The castle was a status symbol, the element of display was  never absent so from the beginnings the trappings of fortification such as ditches, banks and mounds, towers, gatehouse and crenellations were sometimes more for show than for a serious purpose. 


Early Castle Tower Keeps Mural Towers Concentric Castles
Ring-works Shell Keeps Gateways Motte-and-bailey Castles
Early Castles.
Many early castles were constructed of earthwork and timber, and a conversion from timber to stone took place around the 12th. Century, but both of them employed the same principles of fortification. Timber construction survives very late, earthwork defenses in the form of banks and ditches also survived until very late, and a combination of earthwork, stone and timber was common in almost any period.

Motte-and-bailey castles.
Not all early castles were of earthwork and timber only; some belong to the category of “motte-and-bailey”. The main enclosure was the bailey, defended by a ditch, bank and palisade, with a timber gate or gate tower; the bailey contained all the residential buildings, presumably timber-framed, required by a lordly household, at least in the first generation. To this was added the motte, usually to one side with direct access to the open country, the whole looking like a figure of eight, with the area of the bailey larger than that of the motte. The motte itself was a great mound of earth, usually artificial, though sometime part-natural, with its own ditch and bank about the base and thus separated from the bailey, from which it summit was reached usually by an inclined and stepped timber bridge. In the classic model a timber palisade with a gateway crowned the flattened summit of the mound and within this there rose a timber tower. 

Ring works
These are earthen mounds, which supported a timber superstructure, sometimes combined with a bailey or outer-banked enclosure. It is the method of fortification applied to towns and cities and was the earliest type of castle.  During the 12th century the great tower of stone succeeded the motte as the most favored type of donjon, it is sometimes equally notable by its absence. In a feudal age so dependent upon hierarchy, status and symbolism, it may be difficult to conceive of a castle with no donjon of any kind. Sometimes these castles would have an inner bailey containing the private apartments as an inner sanctum of lordship or regality, originally emphasized and embellished architecturally.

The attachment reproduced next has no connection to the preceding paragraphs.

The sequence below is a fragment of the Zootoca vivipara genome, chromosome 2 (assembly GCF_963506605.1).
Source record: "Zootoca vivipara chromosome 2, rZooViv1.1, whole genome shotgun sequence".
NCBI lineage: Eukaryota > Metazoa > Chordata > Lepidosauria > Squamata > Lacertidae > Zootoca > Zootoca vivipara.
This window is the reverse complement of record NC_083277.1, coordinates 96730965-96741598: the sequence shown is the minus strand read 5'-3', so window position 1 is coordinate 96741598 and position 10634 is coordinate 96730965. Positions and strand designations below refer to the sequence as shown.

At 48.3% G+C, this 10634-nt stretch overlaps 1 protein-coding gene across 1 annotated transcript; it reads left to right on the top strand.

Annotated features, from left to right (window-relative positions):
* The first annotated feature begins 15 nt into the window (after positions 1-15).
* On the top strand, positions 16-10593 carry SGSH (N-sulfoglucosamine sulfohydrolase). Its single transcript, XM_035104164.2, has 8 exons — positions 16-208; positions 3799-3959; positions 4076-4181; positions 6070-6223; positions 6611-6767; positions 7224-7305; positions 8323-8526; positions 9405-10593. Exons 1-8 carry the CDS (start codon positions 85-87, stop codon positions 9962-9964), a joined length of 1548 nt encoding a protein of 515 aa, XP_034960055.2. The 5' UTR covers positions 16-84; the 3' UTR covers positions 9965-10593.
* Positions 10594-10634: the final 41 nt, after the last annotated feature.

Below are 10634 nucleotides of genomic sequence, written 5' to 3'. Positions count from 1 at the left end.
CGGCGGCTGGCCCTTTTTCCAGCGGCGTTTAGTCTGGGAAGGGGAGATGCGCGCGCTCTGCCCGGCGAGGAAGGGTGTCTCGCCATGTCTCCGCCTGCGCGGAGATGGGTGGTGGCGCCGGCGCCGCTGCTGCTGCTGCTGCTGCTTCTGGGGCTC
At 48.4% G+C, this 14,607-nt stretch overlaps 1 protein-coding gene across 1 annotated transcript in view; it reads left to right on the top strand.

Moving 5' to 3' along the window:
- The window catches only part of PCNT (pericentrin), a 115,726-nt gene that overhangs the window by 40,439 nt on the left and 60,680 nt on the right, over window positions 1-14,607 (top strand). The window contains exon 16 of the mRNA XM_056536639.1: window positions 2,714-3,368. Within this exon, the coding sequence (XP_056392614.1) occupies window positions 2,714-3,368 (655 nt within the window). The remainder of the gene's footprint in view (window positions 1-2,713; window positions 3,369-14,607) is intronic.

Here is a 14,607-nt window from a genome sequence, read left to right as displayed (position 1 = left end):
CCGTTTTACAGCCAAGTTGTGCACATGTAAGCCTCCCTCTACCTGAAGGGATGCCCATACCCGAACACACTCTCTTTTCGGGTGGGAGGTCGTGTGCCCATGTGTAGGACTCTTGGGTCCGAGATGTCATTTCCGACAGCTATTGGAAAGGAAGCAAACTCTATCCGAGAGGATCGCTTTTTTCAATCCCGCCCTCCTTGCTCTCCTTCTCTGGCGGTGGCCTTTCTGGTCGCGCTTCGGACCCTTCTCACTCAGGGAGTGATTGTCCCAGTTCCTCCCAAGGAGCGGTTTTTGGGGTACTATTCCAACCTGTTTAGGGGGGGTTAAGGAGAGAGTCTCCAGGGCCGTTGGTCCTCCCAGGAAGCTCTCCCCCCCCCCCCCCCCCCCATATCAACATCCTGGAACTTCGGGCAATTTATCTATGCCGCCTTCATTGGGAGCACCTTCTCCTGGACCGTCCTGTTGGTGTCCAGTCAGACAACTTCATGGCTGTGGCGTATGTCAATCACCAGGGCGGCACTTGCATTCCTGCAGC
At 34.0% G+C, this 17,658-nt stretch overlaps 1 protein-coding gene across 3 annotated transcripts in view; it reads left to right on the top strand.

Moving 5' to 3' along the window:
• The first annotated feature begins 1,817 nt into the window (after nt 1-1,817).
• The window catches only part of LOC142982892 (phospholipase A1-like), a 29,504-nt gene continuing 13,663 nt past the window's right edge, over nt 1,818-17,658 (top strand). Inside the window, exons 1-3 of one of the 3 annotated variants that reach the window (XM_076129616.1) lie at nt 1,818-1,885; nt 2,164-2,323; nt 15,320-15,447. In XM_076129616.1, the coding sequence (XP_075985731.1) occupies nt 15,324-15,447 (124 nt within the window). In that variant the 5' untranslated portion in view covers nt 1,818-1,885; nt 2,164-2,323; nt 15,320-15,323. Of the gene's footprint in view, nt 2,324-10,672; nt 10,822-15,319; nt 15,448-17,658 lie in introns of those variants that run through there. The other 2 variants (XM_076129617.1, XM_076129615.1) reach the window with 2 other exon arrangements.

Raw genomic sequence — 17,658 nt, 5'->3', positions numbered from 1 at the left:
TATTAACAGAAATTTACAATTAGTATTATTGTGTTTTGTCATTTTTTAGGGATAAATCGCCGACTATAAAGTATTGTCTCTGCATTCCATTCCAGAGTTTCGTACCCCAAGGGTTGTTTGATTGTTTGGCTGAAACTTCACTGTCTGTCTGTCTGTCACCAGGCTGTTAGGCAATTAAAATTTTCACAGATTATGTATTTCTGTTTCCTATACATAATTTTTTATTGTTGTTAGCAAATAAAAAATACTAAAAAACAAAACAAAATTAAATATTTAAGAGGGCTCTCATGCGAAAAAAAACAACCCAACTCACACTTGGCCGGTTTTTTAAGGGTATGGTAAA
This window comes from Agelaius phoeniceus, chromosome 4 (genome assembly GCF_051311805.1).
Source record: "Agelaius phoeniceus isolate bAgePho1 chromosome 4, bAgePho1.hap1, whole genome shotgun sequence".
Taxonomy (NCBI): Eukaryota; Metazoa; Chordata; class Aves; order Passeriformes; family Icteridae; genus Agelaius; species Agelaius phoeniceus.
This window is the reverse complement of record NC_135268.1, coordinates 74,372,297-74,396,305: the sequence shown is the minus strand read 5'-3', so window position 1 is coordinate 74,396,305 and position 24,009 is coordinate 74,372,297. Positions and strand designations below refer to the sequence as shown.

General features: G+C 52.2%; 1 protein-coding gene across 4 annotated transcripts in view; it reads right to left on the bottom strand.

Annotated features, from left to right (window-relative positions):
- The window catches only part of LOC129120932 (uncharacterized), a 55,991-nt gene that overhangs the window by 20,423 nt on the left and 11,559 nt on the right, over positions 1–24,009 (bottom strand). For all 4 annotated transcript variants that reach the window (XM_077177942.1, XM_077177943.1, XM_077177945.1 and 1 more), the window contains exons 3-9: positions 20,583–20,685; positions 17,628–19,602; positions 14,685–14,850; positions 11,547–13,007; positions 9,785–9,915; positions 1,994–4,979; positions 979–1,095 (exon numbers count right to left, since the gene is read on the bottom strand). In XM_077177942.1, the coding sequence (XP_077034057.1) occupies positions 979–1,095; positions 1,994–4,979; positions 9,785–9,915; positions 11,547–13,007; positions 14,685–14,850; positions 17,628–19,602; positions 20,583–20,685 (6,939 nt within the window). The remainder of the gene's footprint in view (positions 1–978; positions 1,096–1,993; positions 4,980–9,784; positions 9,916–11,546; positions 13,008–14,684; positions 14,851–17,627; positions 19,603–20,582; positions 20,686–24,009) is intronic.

Tower Keeps
It is a self-contained strong house, a defensible seigniorial   residence usually with more than one suite of accommodation, a residence that would also be the whole castle. It had all the components, halls, chambers, chapels, and sometime kitchens all together into one compact unit, the result being an impressive tower. There were rectangular towers divided from top to bottom by a cross wall that gave structural strength to the whole and facilitated roofing. The principle suite do the lord himself was marked by extra ornamentation and sometimes rose through two stories to give extra space and light. The majority of those built in the 12th. Century were rectangular, but later the cylindrical donjon became fashionable, especially in France. This change from rectangular to cylindrical was a symbol of progress, the round tower being stronger in order to withstand the battering of missiles or the assault of pick and bore, and avoiding blind angles for the defenders.

Shell Keeps
The shell keep in its classic form is a ring, sometimes polygonal,replacing the presumed original timber palisade at the summit of the motte. This produced an enclosed circular courtyard, in which stone or wooden buildings were constructed, often butted up against the curtain wall. Sometimes the circular wall was built not on top of the motte but around its base.

Mural Towers.
The mural or flanking tower which by its projection and superior height made possible the adequate defense of long lengths of curtain wall from its arrow slits and fighting top. Early towers are always rectangular, later towers 13th. Century onwards is cylindrical or D-shaped.

Castle gates also depend for their defense upon the exploitation of the mural tower as potential weak points likely to be attacked first.  The towers could be sealed off so that if attackers gained possession of one section, they could not necessarily continue to the next without capturing the tower.  The gateway into the bailey was generally a substantial building of two or three stories and was approached from across the moat by means of a causeway and a drawbridge. In addition to the main gateway there was usually a small postern, placed in such a position that escape could not be affected or a sally made unobserved by the enemy.

Concentric Castles 
Is often regarded as the ultimate in perimeter defense. It consists of one towered curtain within another, the outer commanded by the loftier and stronger inner curtain and serving, like the moat, to keep the enemy at bay.